You play a young male Japanese student on vacation in Los Angeles who unwittingly finds himself in the wrong place at the wrong time. He is witness to a murder and is very surprised that the killer is a dark-eyed young girl around his age. Despite his dumbfoundedness, he manages to escape the girl, only to black out and wake up in an abandoned warehouse in the clutches of Inferno.
Under normal circumstances, he should have been killed, but Inferno sees some kind of potential in him and he has a chance to bargain for his life. He passes their little test and now the real trials and tribulations begin. His memory is subsequently erased, he is given the new identity of “Zwei” and he is placed under the tutelage of Ein to become the next great assassin. He quickly rises in the ranks and even surpasses Ein in some regards, earning the title of Phantom himself. Of course, there is a lot more to the story and characters than meets the eye and typical of any story of intrigue, there are tons of twists and turns.
The story’s great mix of tense action and human drama always kept me interested and wanting to keep playing. And while the endings usually involve the hero coupling off with one of the ladies, the game doesn’t have the “harem” feel like other games of this ilk would. See, in many love adventures or adventures involving coupling, the cast is primarily female admirers with you as the only male; hence, the “harem” feel. But not in Phantom of Inferno. Certainly there are many female characters, but the game also has a lot of male characters who figure prominently into the plot.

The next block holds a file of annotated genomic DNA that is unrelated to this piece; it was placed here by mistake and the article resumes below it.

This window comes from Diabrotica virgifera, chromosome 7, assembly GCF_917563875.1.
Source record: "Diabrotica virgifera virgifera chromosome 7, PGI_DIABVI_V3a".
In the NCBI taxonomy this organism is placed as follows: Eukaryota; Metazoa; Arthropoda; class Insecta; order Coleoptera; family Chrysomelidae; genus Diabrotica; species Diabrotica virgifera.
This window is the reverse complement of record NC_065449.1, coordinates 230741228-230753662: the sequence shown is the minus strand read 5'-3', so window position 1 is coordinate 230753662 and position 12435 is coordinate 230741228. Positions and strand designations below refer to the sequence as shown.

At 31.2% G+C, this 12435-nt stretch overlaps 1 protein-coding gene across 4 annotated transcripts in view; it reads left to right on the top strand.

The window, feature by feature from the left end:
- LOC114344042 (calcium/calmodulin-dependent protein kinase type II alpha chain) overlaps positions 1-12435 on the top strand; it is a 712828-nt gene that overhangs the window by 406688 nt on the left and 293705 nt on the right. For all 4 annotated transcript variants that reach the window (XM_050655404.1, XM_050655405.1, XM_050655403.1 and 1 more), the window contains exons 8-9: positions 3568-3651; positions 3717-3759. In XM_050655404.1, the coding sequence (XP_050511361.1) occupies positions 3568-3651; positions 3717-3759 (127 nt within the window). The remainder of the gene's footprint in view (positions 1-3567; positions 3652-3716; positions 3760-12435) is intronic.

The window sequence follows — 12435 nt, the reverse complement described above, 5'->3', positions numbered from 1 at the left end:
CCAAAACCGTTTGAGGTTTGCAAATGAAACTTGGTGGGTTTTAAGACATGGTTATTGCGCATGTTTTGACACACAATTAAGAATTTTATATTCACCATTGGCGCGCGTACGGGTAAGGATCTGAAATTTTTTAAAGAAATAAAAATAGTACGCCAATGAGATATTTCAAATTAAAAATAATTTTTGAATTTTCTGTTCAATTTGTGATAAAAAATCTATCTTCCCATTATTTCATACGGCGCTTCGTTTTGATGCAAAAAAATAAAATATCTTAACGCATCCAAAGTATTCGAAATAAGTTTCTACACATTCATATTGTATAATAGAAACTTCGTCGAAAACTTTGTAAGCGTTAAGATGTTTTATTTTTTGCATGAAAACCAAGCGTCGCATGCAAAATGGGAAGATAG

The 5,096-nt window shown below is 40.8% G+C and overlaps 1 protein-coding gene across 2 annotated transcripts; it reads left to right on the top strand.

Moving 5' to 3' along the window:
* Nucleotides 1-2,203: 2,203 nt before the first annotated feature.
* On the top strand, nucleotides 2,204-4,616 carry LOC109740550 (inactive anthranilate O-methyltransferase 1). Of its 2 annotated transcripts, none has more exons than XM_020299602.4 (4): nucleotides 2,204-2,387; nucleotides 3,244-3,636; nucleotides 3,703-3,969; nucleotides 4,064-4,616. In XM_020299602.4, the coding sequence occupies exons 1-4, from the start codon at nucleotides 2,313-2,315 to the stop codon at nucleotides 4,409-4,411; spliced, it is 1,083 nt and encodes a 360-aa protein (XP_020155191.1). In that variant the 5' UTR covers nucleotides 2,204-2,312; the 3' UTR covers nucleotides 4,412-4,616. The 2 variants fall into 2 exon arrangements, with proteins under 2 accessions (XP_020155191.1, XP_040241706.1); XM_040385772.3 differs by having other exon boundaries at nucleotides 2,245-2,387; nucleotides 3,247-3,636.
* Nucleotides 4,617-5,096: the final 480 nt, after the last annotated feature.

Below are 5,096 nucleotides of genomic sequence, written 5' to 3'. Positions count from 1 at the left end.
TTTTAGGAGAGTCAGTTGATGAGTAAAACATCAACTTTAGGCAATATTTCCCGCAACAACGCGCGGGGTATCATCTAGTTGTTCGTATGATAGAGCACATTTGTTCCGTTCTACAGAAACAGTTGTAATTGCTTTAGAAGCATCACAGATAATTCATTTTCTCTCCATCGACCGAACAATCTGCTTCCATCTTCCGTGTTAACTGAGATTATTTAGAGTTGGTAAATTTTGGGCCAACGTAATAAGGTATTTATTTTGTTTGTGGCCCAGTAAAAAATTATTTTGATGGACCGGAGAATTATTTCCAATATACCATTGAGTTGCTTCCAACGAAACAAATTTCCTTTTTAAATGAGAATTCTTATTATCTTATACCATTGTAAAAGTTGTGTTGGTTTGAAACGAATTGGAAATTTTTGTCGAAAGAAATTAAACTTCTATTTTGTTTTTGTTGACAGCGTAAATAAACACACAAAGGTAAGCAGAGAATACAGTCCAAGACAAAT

There are 3 chapters in this tale, but your tale may end prior to chapter 3 depending on the choices you make. There are characters you may not even meet unless you do particular story branches, and, yes, there are characters you’ll only meet in the elusive chapter 3. There are a whole bunch of endings, some good and some bad. In my initial playthrough, I got one of the bad endings but like any CYOA book, I want to go back, try again, and see what kind of ending I’d get if I make different decisions. In addition, there are still layers to the plot that I have not exposed yet and a fresh playthrough with different decisions may allow me to see those layers.
Phantom of Inferno was an interesting experience. I went into Phantom of Inferno with no expectations, save for trying out an interactive DVD with a seemingly interesting story. The story far exceeded my expectations and as I said before, I’ll have to play it a few more times to really get more out of it. The intriguing plot and complex characters made it such that “I didn’t want to put the book down.” As I said before, if you prefer more player interaction in your gameplay and/or don’t enjoy excessive reading, this game may not be for you. But if you’re not turned off by these things, I’m sure you’ll have fun with the game.